Height: 30-60 cm (1-2 ft)
Wild Lupine (Blue Lupine)
Lupinus perennis var. occidentalis S. Watson
Stem is reddish-green covered in sparse, long grayish hair. The upper stems become the racemes of flowers that can be up to 25 cm (10 in) tall.
Flowers display a variety of colors from blue, purple, pink and sometimes completely white as pictured below. As with all flowers in the Fabaceae family, Lupines have two wings, a banner, and a keel (example). After flowering, the lupines have an elongated, fuzzy seedpod which contains 4-9 seeds and prolongs the showiness of this brilliant plant.
Leaves: are compound with two or more leaflets alternately arranged with numerous long hairs. Each individual leaf is palmate with 7 to 11 leaflets.
Sun: Full to part sun
Ideal conditions: Dry, sandy soil with full to part sun.
SOURCES & FURTHER RESOURCES:
Comments: Henry David Thoreau poetically rejoiced at the "glory" of lupine's blanketing the hillsides with "such a pleasing variety of colors, purple, pink, or lilac - and white..." He continues, "Such a profusion of the heavenly, the elysian color, as if these were the Elysian Fields (Thoreau 2016)." Blue Lupine is an important species to our area due to its relationship with the federally endangered, Karner Blue Butterfly (Lycaeides melissa samuelis). Karner Blues rely on Blue Lupine as their food source.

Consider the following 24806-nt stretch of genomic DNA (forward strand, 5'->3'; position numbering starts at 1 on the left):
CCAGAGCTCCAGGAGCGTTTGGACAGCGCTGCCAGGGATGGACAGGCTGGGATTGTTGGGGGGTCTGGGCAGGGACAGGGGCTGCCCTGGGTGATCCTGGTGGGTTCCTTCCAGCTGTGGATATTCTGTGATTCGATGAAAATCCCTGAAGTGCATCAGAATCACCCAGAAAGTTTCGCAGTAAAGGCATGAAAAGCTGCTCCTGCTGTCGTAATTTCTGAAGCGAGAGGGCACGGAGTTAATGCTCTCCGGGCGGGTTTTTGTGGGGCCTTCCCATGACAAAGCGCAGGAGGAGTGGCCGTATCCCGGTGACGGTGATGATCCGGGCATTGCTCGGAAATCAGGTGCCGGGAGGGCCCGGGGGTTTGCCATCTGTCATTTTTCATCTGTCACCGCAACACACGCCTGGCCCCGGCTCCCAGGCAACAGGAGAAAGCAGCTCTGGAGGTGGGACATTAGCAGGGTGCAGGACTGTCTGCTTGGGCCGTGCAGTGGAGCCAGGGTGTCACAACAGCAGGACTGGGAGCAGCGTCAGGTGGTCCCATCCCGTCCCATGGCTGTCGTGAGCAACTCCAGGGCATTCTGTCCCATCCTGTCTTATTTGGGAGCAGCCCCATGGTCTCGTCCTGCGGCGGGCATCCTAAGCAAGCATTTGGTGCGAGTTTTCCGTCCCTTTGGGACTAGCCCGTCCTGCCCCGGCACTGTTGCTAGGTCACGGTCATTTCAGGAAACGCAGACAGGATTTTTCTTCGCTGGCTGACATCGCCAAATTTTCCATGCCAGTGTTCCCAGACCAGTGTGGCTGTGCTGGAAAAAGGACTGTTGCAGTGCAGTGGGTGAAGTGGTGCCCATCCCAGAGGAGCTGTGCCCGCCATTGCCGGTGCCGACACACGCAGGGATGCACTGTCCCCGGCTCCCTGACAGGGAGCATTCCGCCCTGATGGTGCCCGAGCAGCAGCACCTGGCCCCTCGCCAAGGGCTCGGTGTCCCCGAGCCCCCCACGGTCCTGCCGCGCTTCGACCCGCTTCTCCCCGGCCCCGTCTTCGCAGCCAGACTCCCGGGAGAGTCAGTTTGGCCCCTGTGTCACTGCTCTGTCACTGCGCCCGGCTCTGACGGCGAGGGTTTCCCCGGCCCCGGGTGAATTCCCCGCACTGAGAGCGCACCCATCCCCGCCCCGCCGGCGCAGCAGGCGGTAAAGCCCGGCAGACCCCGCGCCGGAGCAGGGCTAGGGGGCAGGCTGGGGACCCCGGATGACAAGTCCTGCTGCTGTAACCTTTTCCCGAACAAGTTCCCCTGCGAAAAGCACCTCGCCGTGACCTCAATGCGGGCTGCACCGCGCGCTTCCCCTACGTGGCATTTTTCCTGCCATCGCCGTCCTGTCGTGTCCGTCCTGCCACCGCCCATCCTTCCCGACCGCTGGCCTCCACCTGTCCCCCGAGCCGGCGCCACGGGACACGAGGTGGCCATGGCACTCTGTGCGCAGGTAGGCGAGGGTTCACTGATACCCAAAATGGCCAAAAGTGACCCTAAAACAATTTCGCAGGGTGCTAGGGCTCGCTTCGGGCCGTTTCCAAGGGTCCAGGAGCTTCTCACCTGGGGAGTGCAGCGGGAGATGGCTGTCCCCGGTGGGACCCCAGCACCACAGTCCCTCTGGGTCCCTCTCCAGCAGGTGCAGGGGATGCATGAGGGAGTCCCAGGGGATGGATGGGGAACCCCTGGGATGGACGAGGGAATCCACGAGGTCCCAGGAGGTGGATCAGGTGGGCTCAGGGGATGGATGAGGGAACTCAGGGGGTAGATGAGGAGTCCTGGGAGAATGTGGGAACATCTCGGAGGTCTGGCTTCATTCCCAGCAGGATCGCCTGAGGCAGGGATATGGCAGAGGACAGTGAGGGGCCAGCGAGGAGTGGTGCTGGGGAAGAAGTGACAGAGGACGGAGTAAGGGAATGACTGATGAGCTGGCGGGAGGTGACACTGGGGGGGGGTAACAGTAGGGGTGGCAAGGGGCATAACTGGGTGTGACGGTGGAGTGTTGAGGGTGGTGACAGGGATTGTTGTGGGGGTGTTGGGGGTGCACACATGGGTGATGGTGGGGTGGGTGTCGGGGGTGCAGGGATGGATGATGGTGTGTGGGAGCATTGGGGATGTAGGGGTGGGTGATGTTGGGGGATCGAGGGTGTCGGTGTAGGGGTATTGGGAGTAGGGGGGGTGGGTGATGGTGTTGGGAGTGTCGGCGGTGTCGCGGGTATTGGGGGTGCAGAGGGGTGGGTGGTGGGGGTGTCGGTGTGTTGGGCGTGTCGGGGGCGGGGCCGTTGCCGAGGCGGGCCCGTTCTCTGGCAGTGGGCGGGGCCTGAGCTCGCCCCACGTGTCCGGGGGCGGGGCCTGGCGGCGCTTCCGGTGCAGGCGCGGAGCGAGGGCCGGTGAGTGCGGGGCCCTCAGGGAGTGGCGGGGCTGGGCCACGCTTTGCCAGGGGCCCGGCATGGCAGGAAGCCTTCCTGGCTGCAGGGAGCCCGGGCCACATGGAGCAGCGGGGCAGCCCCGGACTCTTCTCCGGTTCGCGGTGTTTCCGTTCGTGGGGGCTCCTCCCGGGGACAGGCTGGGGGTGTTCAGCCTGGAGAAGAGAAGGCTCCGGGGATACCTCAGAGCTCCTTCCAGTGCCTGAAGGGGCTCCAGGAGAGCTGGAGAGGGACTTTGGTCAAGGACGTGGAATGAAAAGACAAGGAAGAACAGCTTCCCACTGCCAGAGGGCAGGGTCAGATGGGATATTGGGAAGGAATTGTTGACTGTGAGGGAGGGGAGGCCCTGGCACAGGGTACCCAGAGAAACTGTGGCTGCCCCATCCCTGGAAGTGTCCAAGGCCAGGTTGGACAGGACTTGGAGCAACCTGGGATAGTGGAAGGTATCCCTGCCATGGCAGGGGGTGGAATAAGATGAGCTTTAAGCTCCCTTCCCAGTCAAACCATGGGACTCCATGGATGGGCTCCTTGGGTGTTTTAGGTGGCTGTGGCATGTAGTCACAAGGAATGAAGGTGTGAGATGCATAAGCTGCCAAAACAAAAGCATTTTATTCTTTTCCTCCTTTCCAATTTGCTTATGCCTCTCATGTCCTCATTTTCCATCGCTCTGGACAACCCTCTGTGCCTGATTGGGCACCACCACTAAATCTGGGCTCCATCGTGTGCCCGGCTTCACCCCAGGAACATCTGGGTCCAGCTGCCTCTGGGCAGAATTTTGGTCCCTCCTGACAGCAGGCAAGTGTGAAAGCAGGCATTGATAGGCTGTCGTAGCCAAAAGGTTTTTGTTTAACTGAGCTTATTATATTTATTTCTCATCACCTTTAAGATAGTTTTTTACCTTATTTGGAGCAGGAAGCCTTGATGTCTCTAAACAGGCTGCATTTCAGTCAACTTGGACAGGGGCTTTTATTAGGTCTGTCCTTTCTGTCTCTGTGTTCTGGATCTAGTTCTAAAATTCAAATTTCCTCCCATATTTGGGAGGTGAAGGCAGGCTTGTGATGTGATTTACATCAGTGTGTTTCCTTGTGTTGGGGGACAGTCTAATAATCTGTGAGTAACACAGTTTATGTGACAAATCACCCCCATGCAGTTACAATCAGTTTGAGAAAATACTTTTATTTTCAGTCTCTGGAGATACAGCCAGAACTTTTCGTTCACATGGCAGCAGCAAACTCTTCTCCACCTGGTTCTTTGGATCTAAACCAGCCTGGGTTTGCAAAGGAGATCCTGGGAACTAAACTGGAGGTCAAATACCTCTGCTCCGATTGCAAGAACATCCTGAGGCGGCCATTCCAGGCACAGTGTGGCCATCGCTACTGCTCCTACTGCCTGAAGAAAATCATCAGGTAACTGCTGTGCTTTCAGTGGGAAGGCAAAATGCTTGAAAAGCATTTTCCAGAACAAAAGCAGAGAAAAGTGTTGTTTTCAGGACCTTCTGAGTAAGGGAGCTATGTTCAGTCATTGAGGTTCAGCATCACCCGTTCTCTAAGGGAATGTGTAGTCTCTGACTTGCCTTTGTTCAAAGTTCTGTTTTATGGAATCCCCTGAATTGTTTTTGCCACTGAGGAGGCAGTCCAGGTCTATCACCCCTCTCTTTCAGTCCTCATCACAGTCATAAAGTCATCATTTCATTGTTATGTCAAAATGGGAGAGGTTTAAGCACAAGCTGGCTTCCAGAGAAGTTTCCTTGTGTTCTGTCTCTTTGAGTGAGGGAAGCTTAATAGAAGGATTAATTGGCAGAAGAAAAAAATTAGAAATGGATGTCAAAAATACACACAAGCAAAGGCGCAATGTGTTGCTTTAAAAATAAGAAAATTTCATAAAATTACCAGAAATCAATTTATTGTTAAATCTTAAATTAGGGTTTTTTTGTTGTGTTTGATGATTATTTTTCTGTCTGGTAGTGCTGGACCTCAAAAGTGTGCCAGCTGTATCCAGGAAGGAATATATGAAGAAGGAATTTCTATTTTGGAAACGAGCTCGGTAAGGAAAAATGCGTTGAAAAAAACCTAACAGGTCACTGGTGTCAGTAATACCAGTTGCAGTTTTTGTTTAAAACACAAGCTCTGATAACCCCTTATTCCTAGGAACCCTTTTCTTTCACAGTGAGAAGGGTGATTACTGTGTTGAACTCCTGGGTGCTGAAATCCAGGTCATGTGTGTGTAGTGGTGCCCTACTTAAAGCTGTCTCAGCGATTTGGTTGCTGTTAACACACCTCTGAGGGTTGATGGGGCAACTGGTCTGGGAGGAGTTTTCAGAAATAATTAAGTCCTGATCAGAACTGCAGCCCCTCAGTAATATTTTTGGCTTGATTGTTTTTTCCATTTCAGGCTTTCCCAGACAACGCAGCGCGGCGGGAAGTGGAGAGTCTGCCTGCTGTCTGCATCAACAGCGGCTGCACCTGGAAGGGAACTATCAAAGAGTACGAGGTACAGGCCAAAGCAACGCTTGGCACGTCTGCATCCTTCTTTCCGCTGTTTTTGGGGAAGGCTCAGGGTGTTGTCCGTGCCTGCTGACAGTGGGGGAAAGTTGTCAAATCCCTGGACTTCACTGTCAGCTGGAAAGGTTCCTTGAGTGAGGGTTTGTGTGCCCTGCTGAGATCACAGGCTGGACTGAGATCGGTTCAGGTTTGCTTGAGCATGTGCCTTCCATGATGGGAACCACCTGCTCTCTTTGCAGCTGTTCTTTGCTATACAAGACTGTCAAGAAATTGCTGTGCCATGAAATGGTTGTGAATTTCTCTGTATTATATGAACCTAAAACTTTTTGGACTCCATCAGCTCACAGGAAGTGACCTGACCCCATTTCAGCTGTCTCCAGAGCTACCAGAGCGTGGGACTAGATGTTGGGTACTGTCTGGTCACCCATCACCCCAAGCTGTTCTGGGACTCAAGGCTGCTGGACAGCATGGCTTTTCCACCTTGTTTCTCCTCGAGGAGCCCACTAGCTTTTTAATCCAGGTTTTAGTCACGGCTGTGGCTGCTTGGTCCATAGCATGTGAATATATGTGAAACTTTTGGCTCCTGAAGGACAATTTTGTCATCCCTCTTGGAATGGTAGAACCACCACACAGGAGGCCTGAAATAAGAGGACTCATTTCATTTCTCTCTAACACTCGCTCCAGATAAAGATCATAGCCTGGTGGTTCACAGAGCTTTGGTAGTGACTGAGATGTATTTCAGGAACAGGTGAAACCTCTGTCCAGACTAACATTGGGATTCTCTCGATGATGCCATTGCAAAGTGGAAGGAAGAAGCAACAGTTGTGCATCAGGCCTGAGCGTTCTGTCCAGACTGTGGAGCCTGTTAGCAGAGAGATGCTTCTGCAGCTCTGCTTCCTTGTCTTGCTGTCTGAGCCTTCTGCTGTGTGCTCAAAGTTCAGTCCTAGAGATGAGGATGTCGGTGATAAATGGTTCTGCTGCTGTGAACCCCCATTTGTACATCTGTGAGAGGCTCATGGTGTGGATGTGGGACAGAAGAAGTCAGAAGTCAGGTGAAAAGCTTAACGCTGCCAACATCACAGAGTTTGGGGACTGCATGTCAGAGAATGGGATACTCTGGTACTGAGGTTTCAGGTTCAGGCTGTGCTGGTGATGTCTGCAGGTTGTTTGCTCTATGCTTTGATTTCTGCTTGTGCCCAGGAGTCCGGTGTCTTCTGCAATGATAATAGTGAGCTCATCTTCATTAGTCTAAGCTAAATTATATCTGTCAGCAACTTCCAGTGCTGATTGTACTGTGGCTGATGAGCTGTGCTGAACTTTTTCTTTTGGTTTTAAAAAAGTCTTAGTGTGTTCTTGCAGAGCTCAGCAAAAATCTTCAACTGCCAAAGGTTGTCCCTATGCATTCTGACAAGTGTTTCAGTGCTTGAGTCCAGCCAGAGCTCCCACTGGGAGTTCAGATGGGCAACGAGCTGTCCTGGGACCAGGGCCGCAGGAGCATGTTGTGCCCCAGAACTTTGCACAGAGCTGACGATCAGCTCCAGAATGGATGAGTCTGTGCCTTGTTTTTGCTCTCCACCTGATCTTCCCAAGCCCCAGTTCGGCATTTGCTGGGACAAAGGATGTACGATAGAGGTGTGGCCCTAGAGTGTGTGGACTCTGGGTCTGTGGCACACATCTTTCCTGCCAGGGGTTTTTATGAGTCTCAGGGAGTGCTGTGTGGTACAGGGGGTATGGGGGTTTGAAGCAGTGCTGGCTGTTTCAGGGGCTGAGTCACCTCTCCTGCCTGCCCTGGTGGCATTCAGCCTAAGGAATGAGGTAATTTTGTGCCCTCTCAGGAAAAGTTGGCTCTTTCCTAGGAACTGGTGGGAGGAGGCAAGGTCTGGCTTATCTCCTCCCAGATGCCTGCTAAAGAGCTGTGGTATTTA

Wild or Blue Lupine is also called "Sundial Lupine". It is the only native lupine in Northwest Indiana.
Etymology: Lupinus comes from the Latin word for "wolf" translating thus into "wolfish". Lore has it that it is called wolf due to the lupines' barren habitat to which it resides. Ironically, as a member of the legume family, lupines actually help the fertility of the soil (Eastman 2003). The epithet name comes from its persistence as a perennial (per- meaning throughout and annus meaning the year).
Butterfly or moth host plant: Lupines are a host plant to the Orange Sulphur (Colias eurytheme), Clouded Sulphur (Colias philodice), Wild Indigo Duskywing (Erynnis baptisiae), Karner Blue (Lycaeides melissa samuelis), Gray hairstreak (Strymon melinus), Painted Lady (Vanessa cardui),
all photos by Nathanael Pilla
Eastman, J.A. 2003. The Book of Field and Roadside: Open-Country Weeds, Trees, and Wildflowers of Eastern North America. Stackpole Bookes, Mechanicsburg, PA. pp. 185.
Thoreau, H.D. 2016. Thoreau's Wildflowers. ed. Geoff Wisner. Yale University Press, New Haven, CT.